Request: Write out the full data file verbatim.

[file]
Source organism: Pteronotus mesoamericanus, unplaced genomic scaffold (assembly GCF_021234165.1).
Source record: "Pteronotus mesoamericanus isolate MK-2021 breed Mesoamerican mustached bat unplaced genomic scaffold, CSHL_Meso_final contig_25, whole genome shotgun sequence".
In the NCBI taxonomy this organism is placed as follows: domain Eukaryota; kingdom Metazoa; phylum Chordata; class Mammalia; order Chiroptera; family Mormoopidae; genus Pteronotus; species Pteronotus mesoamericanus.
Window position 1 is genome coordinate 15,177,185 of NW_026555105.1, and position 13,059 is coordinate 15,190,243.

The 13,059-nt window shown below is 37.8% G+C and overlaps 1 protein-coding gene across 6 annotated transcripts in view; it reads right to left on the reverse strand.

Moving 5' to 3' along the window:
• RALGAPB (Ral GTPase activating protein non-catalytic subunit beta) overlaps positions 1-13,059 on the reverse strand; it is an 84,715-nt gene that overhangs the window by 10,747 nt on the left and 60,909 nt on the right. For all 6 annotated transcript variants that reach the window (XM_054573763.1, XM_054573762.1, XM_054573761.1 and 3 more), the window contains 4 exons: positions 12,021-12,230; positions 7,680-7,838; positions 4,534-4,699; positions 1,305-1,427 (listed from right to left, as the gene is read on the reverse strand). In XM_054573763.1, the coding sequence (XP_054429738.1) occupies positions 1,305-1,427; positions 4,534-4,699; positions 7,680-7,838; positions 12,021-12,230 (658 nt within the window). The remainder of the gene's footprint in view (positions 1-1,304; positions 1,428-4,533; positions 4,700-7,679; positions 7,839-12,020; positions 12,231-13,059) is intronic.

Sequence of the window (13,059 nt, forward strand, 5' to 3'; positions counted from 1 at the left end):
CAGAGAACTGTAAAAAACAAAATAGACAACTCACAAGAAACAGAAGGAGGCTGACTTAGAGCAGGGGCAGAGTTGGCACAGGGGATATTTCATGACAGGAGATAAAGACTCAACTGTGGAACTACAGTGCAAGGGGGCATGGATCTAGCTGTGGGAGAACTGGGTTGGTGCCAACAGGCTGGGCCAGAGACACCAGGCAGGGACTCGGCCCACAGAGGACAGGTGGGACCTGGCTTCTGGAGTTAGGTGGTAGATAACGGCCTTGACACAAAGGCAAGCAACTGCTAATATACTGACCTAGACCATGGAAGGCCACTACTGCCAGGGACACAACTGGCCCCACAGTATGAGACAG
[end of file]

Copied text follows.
Source organism: Pteronotus mesoamericanus, unplaced genomic scaffold (assembly GCF_021234165.1).
Source record: "Pteronotus mesoamericanus isolate MK-2021 breed Mesoamerican mustached bat unplaced genomic scaffold, CSHL_Meso_final contig_25, whole genome shotgun sequence".
In the NCBI taxonomy this organism is placed as follows: domain Eukaryota; kingdom Metazoa; phylum Chordata; class Mammalia; order Chiroptera; family Mormoopidae; genus Pteronotus; species Pteronotus mesoamericanus.
Window position 1 is genome coordinate 15,177,185 of NW_026555105.1, and position 13,059 is coordinate 15,190,243.

The 13,059-nt window shown below is 37.8% G+C and overlaps 1 protein-coding gene across 6 annotated transcripts in view; it reads right to left on the reverse strand.

Moving 5' to 3' along the window:
• RALGAPB (Ral GTPase activating protein non-catalytic subunit beta) overlaps positions 1-13,059 on the reverse strand; it is an 84,715-nt gene that overhangs the window by 10,747 nt on the left and 60,909 nt on the right. For all 6 annotated transcript variants that reach the window (XM_054573763.1, XM_054573762.1, XM_054573761.1 and 3 more), the window contains 4 exons: positions 12,021-12,230; positions 7,680-7,838; positions 4,534-4,699; positions 1,305-1,427 (listed from right to left, as the gene is read on the reverse strand). In XM_054573763.1, the coding sequence (XP_054429738.1) occupies positions 1,305-1,427; positions 4,534-4,699; positions 7,680-7,838; positions 12,021-12,230 (658 nt within the window). The remainder of the gene's footprint in view (positions 1-1,304; positions 1,428-4,533; positions 4,700-7,679; positions 7,839-12,020; positions 12,231-13,059) is intronic.

Sequence of the window (13,059 nt, forward strand, 5' to 3'; positions counted from 1 at the left end):
CAGAGAACTGTAAAAAACAAAATAGACAACTCACAAGAAACAGAAGGAGGCTGACTTAGAGCAGGGGCAGAGTTGGCACAGGGGATATTTCATGACAGGAGATAAAGACTCAACTGTGGAACTACAGTGCAAGGGGGCATGGATCTAGCTGTGGGAGAACTGGGTTGGTGCCAACAGGCTGGGCCAGAGACACCAGGCAGGGACTCGGCCCACAGAGGACAGGTGGGACCTGGCTTCTGGAGTTAGGTGGTAGATAACGGCCTTGACACAAAGGCAAGCAACTGCTAATATACTGACCTAGACCATGGAAGGCCACTACTGCCAGGGACACAACTGGCCCCACAGTATGAGACAG